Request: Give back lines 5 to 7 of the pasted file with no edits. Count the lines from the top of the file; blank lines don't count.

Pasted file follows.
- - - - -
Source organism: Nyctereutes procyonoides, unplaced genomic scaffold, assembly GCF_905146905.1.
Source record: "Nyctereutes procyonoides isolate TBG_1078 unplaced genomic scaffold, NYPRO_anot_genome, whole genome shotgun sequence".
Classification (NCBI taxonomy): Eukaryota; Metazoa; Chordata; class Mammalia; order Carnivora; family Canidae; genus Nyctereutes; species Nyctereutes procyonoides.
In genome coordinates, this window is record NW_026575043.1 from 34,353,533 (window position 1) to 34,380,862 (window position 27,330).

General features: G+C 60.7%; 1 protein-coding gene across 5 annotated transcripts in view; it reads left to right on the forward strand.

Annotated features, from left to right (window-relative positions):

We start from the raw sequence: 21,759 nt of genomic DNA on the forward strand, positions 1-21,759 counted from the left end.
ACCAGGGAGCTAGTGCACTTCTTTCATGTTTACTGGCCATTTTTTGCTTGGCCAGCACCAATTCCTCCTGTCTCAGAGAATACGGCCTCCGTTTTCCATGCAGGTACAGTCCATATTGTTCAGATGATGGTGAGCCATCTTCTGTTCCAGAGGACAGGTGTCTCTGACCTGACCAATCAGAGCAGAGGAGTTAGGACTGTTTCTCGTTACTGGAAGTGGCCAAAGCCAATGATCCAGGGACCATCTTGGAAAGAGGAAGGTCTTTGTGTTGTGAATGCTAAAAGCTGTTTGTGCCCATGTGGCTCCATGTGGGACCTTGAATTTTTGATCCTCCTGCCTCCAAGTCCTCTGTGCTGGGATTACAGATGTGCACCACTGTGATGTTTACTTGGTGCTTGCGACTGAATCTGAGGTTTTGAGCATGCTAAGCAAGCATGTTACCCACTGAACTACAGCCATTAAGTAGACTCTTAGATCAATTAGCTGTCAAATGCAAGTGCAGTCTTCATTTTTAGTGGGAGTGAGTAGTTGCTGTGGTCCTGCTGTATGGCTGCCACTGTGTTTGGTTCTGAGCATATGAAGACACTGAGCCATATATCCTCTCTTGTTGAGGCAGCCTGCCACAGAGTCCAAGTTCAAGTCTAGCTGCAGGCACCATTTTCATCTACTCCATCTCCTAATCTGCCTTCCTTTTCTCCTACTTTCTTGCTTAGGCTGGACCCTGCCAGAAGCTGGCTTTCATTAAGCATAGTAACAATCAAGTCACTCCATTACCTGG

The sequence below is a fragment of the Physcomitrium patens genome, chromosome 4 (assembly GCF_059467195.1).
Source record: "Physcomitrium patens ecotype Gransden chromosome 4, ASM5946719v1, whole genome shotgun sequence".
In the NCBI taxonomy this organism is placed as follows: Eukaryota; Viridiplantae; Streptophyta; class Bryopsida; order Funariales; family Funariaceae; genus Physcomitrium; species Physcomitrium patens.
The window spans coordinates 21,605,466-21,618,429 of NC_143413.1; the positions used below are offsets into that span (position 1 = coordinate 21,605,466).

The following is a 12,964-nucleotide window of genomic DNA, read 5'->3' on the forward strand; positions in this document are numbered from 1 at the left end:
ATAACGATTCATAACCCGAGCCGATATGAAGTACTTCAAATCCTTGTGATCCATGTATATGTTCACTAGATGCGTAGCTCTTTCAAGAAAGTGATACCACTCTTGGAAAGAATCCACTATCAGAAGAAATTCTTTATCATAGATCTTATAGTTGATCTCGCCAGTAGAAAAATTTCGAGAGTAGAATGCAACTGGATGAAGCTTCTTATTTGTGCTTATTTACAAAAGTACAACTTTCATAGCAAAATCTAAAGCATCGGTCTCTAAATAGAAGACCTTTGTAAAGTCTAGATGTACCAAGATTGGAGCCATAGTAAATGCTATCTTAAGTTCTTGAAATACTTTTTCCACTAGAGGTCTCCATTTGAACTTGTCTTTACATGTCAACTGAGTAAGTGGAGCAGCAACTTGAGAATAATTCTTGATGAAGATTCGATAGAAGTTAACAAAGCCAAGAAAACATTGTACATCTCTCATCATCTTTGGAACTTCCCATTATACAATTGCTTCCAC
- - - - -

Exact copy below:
General features: G+C 60.7%; 1 protein-coding gene across 5 annotated transcripts in view; it reads left to right on the forward strand.

Annotated features, from left to right (window-relative positions):

We start from the raw sequence: 21,759 nt of genomic DNA on the forward strand, positions 1-21,759 counted from the left end.